Valued for light, airy quality of plumelike flower clusters and attractive foliage and for ability to provide color from late spring through summer. Leaves are typically divided, with toothed or cut leaflets, though in some species they are simply lobed, with cut margins. Small white, pink, or red flowers are carried in graceful, branching, feathery plumes held on slender, wiry stems ranging from 6 in. to 3 ft. or taller. Most plants grow 2–3 ft.wide.
Astilbes are the mainstay of the shady perennial border, although in cool-summer climates they can withstand full sun if watered adequately. Effective at the edge of pools, along shady paths, in containers. Need moist (but not boggy), rich soil with ample humus. Cut off faded flowering stems and divide clumps every 4 or 5 years. Survival in coldest areas (Zones 1a, 1b, 2a) depends on good snow cover.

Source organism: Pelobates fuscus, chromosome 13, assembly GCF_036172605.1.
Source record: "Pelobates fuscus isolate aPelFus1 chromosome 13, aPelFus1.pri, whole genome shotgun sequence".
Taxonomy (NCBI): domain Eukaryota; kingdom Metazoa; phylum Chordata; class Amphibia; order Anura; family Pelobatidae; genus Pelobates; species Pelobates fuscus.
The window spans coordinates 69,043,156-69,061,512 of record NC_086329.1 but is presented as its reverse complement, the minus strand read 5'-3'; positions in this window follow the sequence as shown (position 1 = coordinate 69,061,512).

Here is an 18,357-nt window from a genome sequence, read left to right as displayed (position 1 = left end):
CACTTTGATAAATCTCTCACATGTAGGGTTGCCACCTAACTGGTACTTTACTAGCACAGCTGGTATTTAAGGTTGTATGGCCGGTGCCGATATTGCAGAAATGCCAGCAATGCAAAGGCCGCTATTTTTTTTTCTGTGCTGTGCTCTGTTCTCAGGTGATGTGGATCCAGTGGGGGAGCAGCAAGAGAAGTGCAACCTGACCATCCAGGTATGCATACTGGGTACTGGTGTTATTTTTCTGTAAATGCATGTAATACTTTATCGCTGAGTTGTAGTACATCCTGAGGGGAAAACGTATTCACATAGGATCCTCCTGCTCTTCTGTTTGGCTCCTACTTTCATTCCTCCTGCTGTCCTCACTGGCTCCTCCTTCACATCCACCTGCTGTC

Grows to about 18 in. high and wide. Leaves are merely cut or lobed, not divided into leaflets. Better known than the species are it garden varieties and hybrids. ‘Pink Lightning’ has delicate blooms that emerge purplish red and open to clear pink. ‘Sprite’ (the best known) is a low-growing, compact plant that blooms profusely in summer, bearing drooping pink, 1-ft. spires above bronze-tinted foliage. ‘Hennie Graafland’ is similar but grows a few inches taller and blooms a little earlier.
Native to much of the northern hemisphere. Flat, basal rosette spreads vigorously by underground runne...
Bright pinkish purple flowers in spikelike clusters that grow to 4–5 ft. tall.
Most astilbes sold belong to this hybrid group or are sold as such. Parentage is complex, but plants o...